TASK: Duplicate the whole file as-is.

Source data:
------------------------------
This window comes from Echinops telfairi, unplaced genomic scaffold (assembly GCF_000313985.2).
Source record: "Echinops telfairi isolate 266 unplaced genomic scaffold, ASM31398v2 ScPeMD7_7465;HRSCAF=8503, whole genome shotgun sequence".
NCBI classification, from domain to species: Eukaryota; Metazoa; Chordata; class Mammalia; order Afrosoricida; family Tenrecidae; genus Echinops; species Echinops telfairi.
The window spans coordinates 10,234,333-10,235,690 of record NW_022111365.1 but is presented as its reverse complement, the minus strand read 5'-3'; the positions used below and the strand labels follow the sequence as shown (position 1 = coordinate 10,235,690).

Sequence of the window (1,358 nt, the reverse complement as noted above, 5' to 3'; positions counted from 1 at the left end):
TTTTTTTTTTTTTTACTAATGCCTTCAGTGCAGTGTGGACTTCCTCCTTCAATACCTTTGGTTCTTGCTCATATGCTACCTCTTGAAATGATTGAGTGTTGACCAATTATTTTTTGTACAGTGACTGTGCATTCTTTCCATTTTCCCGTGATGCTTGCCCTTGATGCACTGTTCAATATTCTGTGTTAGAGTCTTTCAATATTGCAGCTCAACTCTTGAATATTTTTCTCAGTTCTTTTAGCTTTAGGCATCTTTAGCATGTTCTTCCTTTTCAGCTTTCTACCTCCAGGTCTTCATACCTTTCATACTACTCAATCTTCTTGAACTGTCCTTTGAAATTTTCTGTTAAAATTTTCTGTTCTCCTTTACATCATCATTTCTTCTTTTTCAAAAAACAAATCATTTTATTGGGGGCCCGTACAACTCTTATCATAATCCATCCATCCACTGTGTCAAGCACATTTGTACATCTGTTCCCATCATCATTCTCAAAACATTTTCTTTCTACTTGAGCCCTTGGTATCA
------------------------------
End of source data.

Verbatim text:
This window comes from Echinops telfairi, unplaced genomic scaffold (assembly GCF_000313985.2).
Source record: "Echinops telfairi isolate 266 unplaced genomic scaffold, ASM31398v2 ScPeMD7_7465;HRSCAF=8503, whole genome shotgun sequence".
NCBI classification, from domain to species: Eukaryota; Metazoa; Chordata; class Mammalia; order Afrosoricida; family Tenrecidae; genus Echinops; species Echinops telfairi.
The window spans coordinates 10,234,333-10,235,690 of record NW_022111365.1 but is presented as its reverse complement, the minus strand read 5'-3'; the positions used below and the strand labels follow the sequence as shown (position 1 = coordinate 10,235,690).

Sequence of the window (1,358 nt, the reverse complement as noted above, 5' to 3'; positions counted from 1 at the left end):
TTTTTTTTTTTTTTACTAATGCCTTCAGTGCAGTGTGGACTTCCTCCTTCAATACCTTTGGTTCTTGCTCATATGCTACCTCTTGAAATGATTGAGTGTTGACCAATTATTTTTTGTACAGTGACTGTGCATTCTTTCCATTTTCCCGTGATGCTTGCCCTTGATGCACTGTTCAATATTCTGTGTTAGAGTCTTTCAATATTGCAGCTCAACTCTTGAATATTTTTCTCAGTTCTTTTAGCTTTAGGCATCTTTAGCATGTTCTTCCTTTTCAGCTTTCTACCTCCAGGTCTTCATACCTTTCATACTACTCAATCTTCTTGAACTGTCCTTTGAAATTTTCTGTTAAAATTTTCTGTTCTCCTTTACATCATCATTTCTTCTTTTTCAAAAAACAAATCATTTTATTGGGGGCCCGTACAACTCTTATCATAATCCATCCATCCACTGTGTCAAGCACATTTGTACATCTGTTCCCATCATCATTCTCAAAACATTTTCTTTCTACTTGAGCCCTTGGTATCA